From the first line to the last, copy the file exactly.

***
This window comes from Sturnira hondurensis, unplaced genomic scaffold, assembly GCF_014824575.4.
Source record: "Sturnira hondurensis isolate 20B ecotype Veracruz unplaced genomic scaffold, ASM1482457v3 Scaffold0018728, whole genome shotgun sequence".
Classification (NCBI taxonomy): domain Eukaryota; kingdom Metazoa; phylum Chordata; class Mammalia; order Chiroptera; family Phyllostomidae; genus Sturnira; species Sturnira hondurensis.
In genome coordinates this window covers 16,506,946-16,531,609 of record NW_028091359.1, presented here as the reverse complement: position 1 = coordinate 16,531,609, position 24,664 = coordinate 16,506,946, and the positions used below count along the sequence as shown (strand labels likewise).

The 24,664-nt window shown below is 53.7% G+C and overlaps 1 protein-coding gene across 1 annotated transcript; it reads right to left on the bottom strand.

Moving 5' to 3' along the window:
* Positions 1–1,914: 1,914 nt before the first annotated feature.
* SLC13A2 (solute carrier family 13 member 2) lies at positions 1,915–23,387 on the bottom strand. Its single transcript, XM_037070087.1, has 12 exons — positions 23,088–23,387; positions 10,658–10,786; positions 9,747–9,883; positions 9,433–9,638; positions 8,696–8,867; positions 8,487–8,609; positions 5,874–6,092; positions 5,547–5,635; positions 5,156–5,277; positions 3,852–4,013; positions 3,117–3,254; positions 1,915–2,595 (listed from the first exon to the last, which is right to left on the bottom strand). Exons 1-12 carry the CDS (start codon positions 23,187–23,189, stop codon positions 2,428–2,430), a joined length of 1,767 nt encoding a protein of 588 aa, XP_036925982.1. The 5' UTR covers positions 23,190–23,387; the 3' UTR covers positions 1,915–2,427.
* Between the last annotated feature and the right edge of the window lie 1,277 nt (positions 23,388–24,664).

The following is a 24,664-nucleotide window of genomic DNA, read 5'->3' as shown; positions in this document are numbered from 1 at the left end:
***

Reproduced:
This window comes from Sturnira hondurensis, unplaced genomic scaffold, assembly GCF_014824575.4.
Source record: "Sturnira hondurensis isolate 20B ecotype Veracruz unplaced genomic scaffold, ASM1482457v3 Scaffold0018728, whole genome shotgun sequence".
Classification (NCBI taxonomy): domain Eukaryota; kingdom Metazoa; phylum Chordata; class Mammalia; order Chiroptera; family Phyllostomidae; genus Sturnira; species Sturnira hondurensis.
In genome coordinates this window covers 16,506,946-16,531,609 of record NW_028091359.1, presented here as the reverse complement: position 1 = coordinate 16,531,609, position 24,664 = coordinate 16,506,946, and the positions used below count along the sequence as shown (strand labels likewise).

The 24,664-nt window shown below is 53.7% G+C and overlaps 1 protein-coding gene across 1 annotated transcript; it reads right to left on the bottom strand.

Moving 5' to 3' along the window:
* Positions 1–1,914: 1,914 nt before the first annotated feature.
* SLC13A2 (solute carrier family 13 member 2) lies at positions 1,915–23,387 on the bottom strand. Its single transcript, XM_037070087.1, has 12 exons — positions 23,088–23,387; positions 10,658–10,786; positions 9,747–9,883; positions 9,433–9,638; positions 8,696–8,867; positions 8,487–8,609; positions 5,874–6,092; positions 5,547–5,635; positions 5,156–5,277; positions 3,852–4,013; positions 3,117–3,254; positions 1,915–2,595 (listed from the first exon to the last, which is right to left on the bottom strand). Exons 1-12 carry the CDS (start codon positions 23,187–23,189, stop codon positions 2,428–2,430), a joined length of 1,767 nt encoding a protein of 588 aa, XP_036925982.1. The 5' UTR covers positions 23,190–23,387; the 3' UTR covers positions 1,915–2,427.
* Between the last annotated feature and the right edge of the window lie 1,277 nt (positions 23,388–24,664).

The following is a 24,664-nucleotide window of genomic DNA, read 5'->3' as shown; positions in this document are numbered from 1 at the left end: